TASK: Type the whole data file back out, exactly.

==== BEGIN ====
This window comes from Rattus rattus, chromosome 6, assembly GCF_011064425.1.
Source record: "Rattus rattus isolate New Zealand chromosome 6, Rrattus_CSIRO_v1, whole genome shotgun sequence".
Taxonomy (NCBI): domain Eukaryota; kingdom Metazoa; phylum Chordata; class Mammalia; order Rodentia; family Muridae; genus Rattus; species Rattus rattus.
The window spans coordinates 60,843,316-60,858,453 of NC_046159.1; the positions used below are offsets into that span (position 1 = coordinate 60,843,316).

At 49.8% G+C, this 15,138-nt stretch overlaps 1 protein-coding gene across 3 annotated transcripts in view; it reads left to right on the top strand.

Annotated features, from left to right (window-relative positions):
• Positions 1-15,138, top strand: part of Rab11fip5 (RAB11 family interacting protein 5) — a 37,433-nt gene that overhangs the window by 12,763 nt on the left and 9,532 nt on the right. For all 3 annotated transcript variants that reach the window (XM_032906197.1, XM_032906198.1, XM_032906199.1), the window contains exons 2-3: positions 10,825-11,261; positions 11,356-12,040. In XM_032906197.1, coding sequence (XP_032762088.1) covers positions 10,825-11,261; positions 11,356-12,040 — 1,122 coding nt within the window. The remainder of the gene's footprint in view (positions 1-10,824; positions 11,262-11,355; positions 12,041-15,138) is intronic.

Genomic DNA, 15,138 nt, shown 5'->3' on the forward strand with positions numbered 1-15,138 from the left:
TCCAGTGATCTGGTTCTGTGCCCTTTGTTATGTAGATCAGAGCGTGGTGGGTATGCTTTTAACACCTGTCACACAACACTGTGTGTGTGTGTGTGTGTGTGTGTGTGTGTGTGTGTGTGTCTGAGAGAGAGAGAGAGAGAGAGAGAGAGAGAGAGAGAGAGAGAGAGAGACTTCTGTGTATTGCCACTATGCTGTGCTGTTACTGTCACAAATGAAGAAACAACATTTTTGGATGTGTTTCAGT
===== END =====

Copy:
This window comes from Rattus rattus, chromosome 6, assembly GCF_011064425.1.
Source record: "Rattus rattus isolate New Zealand chromosome 6, Rrattus_CSIRO_v1, whole genome shotgun sequence".
Taxonomy (NCBI): domain Eukaryota; kingdom Metazoa; phylum Chordata; class Mammalia; order Rodentia; family Muridae; genus Rattus; species Rattus rattus.
The window spans coordinates 60,843,316-60,858,453 of NC_046159.1; the positions used below are offsets into that span (position 1 = coordinate 60,843,316).

At 49.8% G+C, this 15,138-nt stretch overlaps 1 protein-coding gene across 3 annotated transcripts in view; it reads left to right on the top strand.

Annotated features, from left to right (window-relative positions):
• Positions 1-15,138, top strand: part of Rab11fip5 (RAB11 family interacting protein 5) — a 37,433-nt gene that overhangs the window by 12,763 nt on the left and 9,532 nt on the right. For all 3 annotated transcript variants that reach the window (XM_032906197.1, XM_032906198.1, XM_032906199.1), the window contains exons 2-3: positions 10,825-11,261; positions 11,356-12,040. In XM_032906197.1, coding sequence (XP_032762088.1) covers positions 10,825-11,261; positions 11,356-12,040 — 1,122 coding nt within the window. The remainder of the gene's footprint in view (positions 1-10,824; positions 11,262-11,355; positions 12,041-15,138) is intronic.

Genomic DNA, 15,138 nt, shown 5'->3' on the forward strand with positions numbered 1-15,138 from the left:
TCCAGTGATCTGGTTCTGTGCCCTTTGTTATGTAGATCAGAGCGTGGTGGGTATGCTTTTAACACCTGTCACACAACACTGTGTGTGTGTGTGTGTGTGTGTGTGTGTGTGTGTGTGTGTCTGAGAGAGAGAGAGAGAGAGAGAGAGAGAGAGAGAGAGAGAGAGAGAGACTTCTGTGTATTGCCACTATGCTGTGCTGTTACTGTCACAAATGAAGAAACAACATTTTTGGATGTGTTTCAGT